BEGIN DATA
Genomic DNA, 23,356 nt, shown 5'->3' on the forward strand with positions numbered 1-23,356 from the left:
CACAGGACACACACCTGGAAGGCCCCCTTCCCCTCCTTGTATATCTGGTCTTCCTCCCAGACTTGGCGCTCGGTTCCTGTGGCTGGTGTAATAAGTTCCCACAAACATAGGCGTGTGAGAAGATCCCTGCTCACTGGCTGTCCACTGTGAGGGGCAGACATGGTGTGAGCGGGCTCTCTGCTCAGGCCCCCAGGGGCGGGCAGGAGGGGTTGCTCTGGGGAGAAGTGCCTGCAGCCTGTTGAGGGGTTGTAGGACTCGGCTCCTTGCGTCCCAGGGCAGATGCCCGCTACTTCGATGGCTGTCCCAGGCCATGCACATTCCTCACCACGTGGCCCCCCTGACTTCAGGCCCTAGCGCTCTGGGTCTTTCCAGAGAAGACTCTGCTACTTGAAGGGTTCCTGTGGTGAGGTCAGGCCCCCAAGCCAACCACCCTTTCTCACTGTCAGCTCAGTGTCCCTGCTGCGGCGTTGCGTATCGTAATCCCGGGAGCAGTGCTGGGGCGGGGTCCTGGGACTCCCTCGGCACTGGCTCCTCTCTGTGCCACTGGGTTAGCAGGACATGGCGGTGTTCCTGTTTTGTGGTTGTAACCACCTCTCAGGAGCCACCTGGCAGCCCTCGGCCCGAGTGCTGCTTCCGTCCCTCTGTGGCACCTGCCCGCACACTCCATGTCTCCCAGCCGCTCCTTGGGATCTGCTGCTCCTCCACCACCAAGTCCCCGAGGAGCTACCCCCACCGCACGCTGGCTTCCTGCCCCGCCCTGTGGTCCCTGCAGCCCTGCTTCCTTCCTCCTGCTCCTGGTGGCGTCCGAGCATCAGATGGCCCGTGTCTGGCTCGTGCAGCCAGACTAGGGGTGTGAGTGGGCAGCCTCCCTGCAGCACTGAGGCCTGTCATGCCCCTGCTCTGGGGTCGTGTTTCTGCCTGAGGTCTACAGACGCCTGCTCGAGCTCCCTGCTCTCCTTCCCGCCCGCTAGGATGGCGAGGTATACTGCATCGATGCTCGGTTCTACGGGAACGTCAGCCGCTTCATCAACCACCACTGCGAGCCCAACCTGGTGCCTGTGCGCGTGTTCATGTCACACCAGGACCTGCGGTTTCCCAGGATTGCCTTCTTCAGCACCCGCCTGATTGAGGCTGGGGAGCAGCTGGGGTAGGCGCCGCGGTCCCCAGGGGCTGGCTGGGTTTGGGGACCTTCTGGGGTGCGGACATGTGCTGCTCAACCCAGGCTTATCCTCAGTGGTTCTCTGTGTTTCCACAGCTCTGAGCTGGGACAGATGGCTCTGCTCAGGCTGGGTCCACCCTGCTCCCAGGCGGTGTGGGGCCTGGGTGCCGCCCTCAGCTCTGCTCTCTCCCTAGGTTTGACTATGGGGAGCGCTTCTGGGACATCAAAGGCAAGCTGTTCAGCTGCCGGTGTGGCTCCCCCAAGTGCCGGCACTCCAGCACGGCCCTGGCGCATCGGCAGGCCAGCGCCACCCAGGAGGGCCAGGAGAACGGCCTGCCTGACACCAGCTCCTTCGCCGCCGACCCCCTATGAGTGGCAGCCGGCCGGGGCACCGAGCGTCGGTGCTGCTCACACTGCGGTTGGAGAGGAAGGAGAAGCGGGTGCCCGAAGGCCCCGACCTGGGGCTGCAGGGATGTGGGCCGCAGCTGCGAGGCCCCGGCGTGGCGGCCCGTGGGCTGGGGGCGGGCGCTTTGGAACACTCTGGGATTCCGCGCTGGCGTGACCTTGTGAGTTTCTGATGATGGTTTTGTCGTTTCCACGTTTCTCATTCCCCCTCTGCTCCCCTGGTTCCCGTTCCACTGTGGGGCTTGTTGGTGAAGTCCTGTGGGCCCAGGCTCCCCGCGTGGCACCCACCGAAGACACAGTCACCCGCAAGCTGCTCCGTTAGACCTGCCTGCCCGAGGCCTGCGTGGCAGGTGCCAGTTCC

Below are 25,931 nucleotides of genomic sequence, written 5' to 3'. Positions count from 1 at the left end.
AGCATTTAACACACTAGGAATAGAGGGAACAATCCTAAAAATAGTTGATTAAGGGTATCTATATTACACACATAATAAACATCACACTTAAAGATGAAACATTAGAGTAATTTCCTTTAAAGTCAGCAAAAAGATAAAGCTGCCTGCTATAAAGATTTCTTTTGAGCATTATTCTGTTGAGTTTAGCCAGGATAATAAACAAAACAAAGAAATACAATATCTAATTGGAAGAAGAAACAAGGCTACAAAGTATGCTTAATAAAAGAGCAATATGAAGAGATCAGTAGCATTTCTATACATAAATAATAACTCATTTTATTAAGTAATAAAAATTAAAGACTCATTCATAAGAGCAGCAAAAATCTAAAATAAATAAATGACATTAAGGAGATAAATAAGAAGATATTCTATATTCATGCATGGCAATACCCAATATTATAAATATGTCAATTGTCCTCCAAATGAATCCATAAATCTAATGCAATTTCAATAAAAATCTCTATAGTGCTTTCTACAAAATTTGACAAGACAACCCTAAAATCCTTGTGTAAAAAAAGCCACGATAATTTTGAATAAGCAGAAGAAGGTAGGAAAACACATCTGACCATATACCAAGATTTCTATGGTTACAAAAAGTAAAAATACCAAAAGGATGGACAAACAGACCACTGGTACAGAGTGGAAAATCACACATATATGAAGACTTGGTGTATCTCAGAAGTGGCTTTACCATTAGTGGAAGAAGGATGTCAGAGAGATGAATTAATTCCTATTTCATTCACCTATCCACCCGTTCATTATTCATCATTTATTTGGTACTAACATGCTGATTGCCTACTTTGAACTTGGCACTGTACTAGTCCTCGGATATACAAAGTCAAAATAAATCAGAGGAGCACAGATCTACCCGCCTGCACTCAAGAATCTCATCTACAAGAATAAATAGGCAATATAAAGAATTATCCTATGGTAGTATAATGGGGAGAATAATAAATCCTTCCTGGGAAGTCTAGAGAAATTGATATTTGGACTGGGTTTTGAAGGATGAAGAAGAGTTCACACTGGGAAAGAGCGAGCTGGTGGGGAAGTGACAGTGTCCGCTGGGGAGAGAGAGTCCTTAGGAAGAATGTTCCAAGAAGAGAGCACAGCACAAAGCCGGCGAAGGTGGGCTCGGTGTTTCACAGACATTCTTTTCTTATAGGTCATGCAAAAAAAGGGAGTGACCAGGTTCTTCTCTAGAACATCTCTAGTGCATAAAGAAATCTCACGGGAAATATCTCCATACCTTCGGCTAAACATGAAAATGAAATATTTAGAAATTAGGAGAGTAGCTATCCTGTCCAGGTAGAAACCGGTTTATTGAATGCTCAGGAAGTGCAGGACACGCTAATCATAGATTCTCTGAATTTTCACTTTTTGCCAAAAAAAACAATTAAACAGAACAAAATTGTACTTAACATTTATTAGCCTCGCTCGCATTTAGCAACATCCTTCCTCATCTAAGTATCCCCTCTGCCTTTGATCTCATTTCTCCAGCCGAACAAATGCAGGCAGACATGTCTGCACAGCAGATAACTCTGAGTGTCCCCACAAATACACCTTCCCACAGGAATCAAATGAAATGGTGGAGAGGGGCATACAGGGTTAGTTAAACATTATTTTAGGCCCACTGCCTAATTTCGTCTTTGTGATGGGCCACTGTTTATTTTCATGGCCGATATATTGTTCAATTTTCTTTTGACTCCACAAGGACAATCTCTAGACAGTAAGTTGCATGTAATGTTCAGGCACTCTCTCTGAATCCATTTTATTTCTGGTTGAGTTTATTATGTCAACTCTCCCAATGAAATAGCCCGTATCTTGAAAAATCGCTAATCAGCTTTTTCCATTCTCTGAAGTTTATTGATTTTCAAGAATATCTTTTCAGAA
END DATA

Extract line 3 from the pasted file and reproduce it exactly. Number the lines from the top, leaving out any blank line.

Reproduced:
Below are 25,931 nucleotides of genomic sequence, written 5' to 3'. Positions count from 1 at the left end.